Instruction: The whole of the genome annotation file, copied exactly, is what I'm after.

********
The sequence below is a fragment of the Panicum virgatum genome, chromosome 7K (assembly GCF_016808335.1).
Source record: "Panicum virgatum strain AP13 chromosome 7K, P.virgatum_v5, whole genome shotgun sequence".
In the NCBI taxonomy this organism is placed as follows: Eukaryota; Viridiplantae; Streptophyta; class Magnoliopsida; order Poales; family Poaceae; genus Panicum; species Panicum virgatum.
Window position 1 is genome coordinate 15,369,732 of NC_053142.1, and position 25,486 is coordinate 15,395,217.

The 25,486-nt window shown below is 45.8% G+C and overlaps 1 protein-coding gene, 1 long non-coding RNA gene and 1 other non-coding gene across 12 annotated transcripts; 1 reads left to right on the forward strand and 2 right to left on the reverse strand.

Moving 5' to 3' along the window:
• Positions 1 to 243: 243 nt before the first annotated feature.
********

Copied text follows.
The sequence below is a fragment of the Panicum virgatum genome, chromosome 7K (assembly GCF_016808335.1).
Source record: "Panicum virgatum strain AP13 chromosome 7K, P.virgatum_v5, whole genome shotgun sequence".
In the NCBI taxonomy this organism is placed as follows: Eukaryota; Viridiplantae; Streptophyta; class Magnoliopsida; order Poales; family Poaceae; genus Panicum; species Panicum virgatum.
Window position 1 is genome coordinate 15,369,732 of NC_053142.1, and position 25,486 is coordinate 15,395,217.

The 25,486-nt window shown below is 45.8% G+C and overlaps 1 protein-coding gene, 1 long non-coding RNA gene and 1 other non-coding gene across 12 annotated transcripts; 1 reads left to right on the forward strand and 2 right to left on the reverse strand.

Moving 5' to 3' along the window:
• Positions 1 to 243: 243 nt before the first annotated feature.